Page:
Berkshire Cuts Stakes in Johnson and Johnson and Proctor Gamble
Berkshire Hathaway Inc. cut stakes in Johnson & Johnson, the world’s largest maker of health-care products, and Procter & Gamble Co., the No. 1 consumer-products company, as Chairman Warren Buffett raised cash for the biggest acquisition of his career.
Buffett’s company sold 26 percent of its stake in Johnson & Johnson, 9 percent of its Procter & Gamble, and 34 percent of oil producer ConocoPhillips, the Omaha, Nebraska-based company said yesterday in a regulatory filing. The stocks were the same ones Buffett sold a year earlier to fund investments in Goldman Sachs Group Inc. and General Electric Co. at the height of the credit crisis in 2008.
Buffett later told shareholders he “very much liked” the Goldman Sachs and GE investments, while confessing he “would have preferred to keep” the stocks as well. This time, Berkshire raised cash as it prepared for the $27 billion buyout of Burlington Northern Santa Fe Corp. Buffett also issued equity and sold $8 billion of debt in support of the railroad deal.
“It is basically raising extra liquidity for Burlington Northern,” said Glenn Tongue, a partner at T2 Partners LLC, which owns Berkshire shares. Buffett “always said he was willing to sell stocks to buy whole businesses.”
Berkshire also disclosed reduced stakes in Exxon Mobil Corp., SunTrust Banks Inc., Ingersoll-Rand Plc, UnitedHealth Group Inc., WellPoint Inc., Gannett Co. and CarMax Inc. Buffett also lowered the holding of Moody’s Corp. Buffett previously had to disclose the reduction in shares of the ratings firm because of the size of Berkshire’s stake, which is about 13 percent.
Buffett’s company now holds 27.1 million shares of Johnson & Johnson, reducing its stake below 1 percent of the New Brunswick, New Jersey-based company’s outstanding stock. The holding of Cincinnati-based Procter & Gamble fell to 87.5 million, making Berkshire the fourth-largest shareholder with 3 percent of the stock, according to Bloomberg data.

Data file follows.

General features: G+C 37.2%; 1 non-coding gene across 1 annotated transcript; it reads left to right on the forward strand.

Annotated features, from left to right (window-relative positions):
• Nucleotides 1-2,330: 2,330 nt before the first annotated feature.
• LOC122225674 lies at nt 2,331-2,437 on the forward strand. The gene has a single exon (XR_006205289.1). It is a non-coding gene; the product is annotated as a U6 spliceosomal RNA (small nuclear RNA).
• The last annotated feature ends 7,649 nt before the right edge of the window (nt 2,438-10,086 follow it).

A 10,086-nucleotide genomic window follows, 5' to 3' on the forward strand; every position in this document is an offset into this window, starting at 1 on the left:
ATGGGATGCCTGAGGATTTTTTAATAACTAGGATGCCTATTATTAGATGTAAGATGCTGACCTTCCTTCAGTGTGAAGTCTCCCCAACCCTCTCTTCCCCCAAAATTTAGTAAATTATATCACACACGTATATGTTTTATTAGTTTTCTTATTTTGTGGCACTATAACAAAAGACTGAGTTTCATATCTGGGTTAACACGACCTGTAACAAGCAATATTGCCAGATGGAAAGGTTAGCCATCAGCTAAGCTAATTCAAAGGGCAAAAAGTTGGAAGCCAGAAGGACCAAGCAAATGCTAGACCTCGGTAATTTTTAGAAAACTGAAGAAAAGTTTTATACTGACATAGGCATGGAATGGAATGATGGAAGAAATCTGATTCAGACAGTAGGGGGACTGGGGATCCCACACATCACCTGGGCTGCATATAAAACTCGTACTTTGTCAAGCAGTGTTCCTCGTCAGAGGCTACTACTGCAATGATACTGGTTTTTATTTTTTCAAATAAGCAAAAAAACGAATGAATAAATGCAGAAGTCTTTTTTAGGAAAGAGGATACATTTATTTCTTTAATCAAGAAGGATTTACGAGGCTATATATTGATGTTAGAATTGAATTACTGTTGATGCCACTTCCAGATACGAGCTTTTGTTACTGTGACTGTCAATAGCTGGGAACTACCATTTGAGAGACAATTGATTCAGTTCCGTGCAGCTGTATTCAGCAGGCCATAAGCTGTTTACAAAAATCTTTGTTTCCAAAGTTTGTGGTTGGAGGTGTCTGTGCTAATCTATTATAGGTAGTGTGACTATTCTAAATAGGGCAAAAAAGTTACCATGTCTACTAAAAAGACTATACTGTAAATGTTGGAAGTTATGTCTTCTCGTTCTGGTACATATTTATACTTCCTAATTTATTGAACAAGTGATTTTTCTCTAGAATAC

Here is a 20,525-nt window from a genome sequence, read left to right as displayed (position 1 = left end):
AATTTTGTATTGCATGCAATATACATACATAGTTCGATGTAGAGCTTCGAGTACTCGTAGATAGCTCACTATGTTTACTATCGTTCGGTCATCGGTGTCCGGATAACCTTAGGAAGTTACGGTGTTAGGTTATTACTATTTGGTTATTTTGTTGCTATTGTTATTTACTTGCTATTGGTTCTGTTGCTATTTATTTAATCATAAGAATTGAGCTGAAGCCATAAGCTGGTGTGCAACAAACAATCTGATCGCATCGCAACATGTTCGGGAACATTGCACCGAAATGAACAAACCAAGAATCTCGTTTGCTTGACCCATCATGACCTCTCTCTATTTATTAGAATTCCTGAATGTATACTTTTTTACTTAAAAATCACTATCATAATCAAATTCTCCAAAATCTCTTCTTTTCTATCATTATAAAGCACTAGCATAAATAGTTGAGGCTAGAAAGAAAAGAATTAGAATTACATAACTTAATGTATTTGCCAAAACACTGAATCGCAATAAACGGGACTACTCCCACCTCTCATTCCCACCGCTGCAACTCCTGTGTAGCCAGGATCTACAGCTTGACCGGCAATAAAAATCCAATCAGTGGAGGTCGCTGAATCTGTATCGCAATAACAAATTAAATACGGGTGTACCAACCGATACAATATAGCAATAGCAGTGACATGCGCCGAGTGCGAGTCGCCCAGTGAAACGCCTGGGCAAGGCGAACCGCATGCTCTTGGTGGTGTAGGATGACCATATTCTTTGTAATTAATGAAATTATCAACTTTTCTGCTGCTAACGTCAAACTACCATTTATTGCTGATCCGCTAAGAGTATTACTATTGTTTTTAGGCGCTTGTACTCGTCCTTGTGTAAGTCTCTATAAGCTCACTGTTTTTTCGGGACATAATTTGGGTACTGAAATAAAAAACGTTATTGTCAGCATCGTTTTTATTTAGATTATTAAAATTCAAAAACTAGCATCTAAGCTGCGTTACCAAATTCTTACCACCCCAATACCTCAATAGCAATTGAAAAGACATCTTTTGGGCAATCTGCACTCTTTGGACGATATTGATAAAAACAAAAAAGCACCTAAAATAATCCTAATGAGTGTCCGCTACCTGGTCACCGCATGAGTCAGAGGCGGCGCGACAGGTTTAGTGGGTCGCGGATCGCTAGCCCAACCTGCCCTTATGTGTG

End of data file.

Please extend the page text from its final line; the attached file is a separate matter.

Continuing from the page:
Berkshire’s quarterly disclosure of its $57.9 billion U.S. portfolio is studied by mutual funds and individuals looking for clues about Buffett’s investment strategy. Buffett, the second- richest American, makes most of the investment decisions, while Lou Simpson manages the portfolio for car insurance unit Geico Corp. Berkshire is the largest shareholder of Coca-Cola Co., American Express Co. and Wells Fargo & Co.
Berkshire yesterday revealed an increased stake in Wells Fargo, Wal-Mart Stores Inc., Becton Dickinson & Co., Iron Mountain Inc. and Republic Services Inc. It listed about 320 million shares of San Francisco-based Wells Fargo at year-end, a 2.1 percent increase from three months earlier.
“He’s buying companies that are more leveraged to the economy by going into Wells Fargo and selling names like J&J and Procter & Gamble,” said Michael Yoshikami, chief investment strategist at Berkshire shareholder YCMNet Advisors. While the stock sales were tied to the Burlington deal, “there’s a rejiggering of the portfolio” away from stocks that do well when the economy is in recession, he said.
Wells Fargo, the biggest bank on the U.S. West Coast, has more than tripled from lows in March. Buffett has said he told students that month that if he had to put all his net worth into one stock, Wells Fargo “would be the stock.” His firm also increased its stake in the bank in the first and third quarters of 2009, and now owns 6.2 percent of the company.
The ConocoPhillips sale was its fifth consecutive decrease, leaving Berkshire with shares valued at $1.88 billion based on yesterday’s closing price. Buffett called the investment in the Houston-based oil company a “major mistake” after buying shares with oil prices near their peak in 2008. The Exxon Mobil stake fell by 67 percent to 421,800 shares and is valued at $28 million.
Berkshire reduced holdings in Minnetonka, Minnesota-based UnitedHealth, the biggest U.S. health insurer by revenue, by 65 percent, and cut Indianapolis-based rival WellPoint by 60 percent as the U.S. Congress debated health-care reform in the last three months of 2009. The UnitedHealth stake is valued at $37.2 million based on yesterday’s closing price, while the WellPoint stock is valued at $78.6 million.
“These stocks had become quite cheap during the height of health-care reform and they’ve gone up a tremendous amount,” said Steven Shubitz, an analyst with Edward Jones & Co. in Des Peres, Missouri. “The reality now is that we again have a period of uncertainty, since we don’t have any imminent health- care reform, and now we’re just in a waiting situation to see if health-care reform really is dead.”
Buffett, 79, built Berkshire into a $180 billion company through takeovers and the purchase of stock in companies he believes have lasting competitive advantages and superior management. He built a stake of more than 20 percent in Burlington Northern over two years before announcing a buyout of the Forth Worth, Texas-based railroad in November. Berkshire completed the deal last week.
The filing omits information about some transactions because Buffett is permitted to keep them confidential for now. The U.S. Securities and Exchange Commission sometimes allows companies to withhold data from the public to limit copycat investing while a firm is building or cutting a position. Buffett didn’t respond to a request for comment sent to an assistant after normal business hours yesterday.